Board approves settlement for Airbnb, short-term rentals in London, Ont. – London

The municipal councilors of LondonOnt., have approved a settlement that aims to regulate short-term housing provided by platforms such as Airbnb.

In a movement that has been years of manufacturethe council granted final approval at a meeting on Tuesday afternoon, but not before a public participation meeting in late March prompted reactions from dozens of local hosts who expressed concern about the loss of business due to the new regulations.

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Under the now-approved regulations, short-term accommodation refers to a temporary stay at a property for 29 consecutive days or less.

Hosts are limited to listing rentals of their own homes and will also need to obtain a license. Each stay is also required to pay four per cent London Municipal Accommodation Tax, also known as Hotel Tax.

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Operating without a license can result in a $500 fine and could be doubled for a repeat offence. Other rule violations may result in a $300 fine.

The regulations will come into effect on October 1.

During Tuesday’s meeting, Ward 2 Con. Shawn Lewis proposed that the bylaw take effect in early September, but later withdrew his motion after city staff explained he needed more time.

“In order to make the settlement, we need to hold a public participation meeting to be able to take the next step. There is not enough time with the implementation of September 1 to organize a public participation meeting and to be able to put in place the mechanisms following this meeting,” said City Treasurer Anna Lisa. Barbo.

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The settlement faced opposition from Ward 11 County Stephen Turner, who disagreed that the settlement would achieve all of its goals.

The discussion surrounding the regulations first began with the aim of suppressing harmful parties resulting from short-term accommodations, but has grown to eventually also address housing problems in the city.

In a report attached to the settlementCity staff wrote “from a longer-term perspective, licensing short-term housing can help reduce the number of rental units that are taken out of the rental market for short-term stays” .

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“What’s being proposed is essentially a backdoor expropriation through other means to try to increase the number of units available on the market for longer-term housing,” Turner said at Tuesday’s meeting.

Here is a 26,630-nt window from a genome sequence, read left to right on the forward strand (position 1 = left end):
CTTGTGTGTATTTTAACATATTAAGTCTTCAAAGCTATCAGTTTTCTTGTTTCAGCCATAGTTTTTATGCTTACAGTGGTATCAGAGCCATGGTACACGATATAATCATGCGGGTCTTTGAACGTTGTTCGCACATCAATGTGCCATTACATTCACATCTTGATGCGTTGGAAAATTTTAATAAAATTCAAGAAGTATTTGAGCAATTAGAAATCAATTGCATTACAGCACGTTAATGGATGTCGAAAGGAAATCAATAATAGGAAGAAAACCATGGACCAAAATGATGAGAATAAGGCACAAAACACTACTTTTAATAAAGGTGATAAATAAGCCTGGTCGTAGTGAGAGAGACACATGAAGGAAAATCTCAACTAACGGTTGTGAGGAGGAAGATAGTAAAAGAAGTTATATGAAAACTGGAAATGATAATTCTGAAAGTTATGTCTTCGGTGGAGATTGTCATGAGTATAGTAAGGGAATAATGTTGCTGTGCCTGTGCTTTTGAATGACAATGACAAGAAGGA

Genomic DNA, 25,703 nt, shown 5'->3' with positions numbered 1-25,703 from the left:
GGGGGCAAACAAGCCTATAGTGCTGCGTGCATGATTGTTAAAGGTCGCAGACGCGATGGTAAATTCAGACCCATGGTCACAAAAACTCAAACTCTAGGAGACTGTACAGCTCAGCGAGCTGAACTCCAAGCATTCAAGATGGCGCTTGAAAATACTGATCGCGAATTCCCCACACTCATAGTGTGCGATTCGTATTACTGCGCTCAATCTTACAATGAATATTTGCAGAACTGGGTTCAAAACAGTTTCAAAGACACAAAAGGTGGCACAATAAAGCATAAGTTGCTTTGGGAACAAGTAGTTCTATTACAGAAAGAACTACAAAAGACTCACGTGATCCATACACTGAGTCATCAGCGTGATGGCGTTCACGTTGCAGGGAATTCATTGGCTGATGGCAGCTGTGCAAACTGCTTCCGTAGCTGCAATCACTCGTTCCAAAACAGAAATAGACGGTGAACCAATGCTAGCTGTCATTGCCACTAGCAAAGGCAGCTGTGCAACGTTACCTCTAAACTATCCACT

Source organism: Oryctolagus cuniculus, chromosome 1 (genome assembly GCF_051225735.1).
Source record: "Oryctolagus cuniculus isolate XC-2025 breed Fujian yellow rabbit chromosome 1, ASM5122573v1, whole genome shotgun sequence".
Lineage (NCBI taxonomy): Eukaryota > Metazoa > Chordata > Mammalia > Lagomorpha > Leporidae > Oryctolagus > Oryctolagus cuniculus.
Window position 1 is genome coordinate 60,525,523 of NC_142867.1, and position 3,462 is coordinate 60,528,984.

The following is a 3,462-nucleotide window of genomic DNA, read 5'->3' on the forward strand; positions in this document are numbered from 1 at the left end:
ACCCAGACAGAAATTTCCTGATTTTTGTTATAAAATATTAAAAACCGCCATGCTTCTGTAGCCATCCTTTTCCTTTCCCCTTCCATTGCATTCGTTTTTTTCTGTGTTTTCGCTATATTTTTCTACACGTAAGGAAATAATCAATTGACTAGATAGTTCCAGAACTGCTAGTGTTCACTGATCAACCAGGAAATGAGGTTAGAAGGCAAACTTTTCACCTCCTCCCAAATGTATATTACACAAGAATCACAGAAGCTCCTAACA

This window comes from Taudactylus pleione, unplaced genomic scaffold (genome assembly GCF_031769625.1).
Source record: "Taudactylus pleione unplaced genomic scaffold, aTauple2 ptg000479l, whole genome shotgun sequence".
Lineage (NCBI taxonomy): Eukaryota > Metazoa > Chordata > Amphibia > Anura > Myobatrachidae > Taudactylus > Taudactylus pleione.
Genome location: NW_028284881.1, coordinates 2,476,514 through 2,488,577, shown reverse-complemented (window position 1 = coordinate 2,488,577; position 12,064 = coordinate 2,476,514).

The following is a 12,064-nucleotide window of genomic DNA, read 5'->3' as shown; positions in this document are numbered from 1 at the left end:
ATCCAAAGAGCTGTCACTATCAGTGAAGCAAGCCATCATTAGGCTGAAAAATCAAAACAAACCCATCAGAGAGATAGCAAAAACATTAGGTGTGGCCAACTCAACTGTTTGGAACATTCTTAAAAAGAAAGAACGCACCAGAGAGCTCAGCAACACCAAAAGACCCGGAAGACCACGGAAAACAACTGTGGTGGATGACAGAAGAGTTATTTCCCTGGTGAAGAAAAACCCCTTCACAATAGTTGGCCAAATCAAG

“To use this bylaw as a tool to try to infuse more housing into the city, I think that’s probably not a very good plan and I strongly advise against it.”

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“Advice. Turner pointed out that we especially need affordable housing in the city, and I don’t disagree with him there…however, we need housing at all price points in the city,” Lewis said, in defense of the settlement.

“This is only a small part of addressing housing concerns in our city, but it is important that it also addresses the quality of our neighborhoods,” Ward 9 Coun. Anna Hopkins added.

In response to Turner’s concerns, Ward 5 Coun. Maureen Cassidy asked city staff to reiterate the intended impact of the housing by-law.

“We heard from our City Housing Manager that he feels this will have a positive impact on affordability,” Deputy City Manager Scott Mathers responded.

“Perhaps not at the lowest affordability levels, but would benefit many Londoners looking for accommodation.”

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All councilors except Turner and Ward 1 Coun. Michael van Holst voted to pass the settlement, while Ward 4 Coun. Jesse Helmer has recused himself from voting because he has rented out his house on Airbnb in the past.

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City explores regulations for short-term rentals

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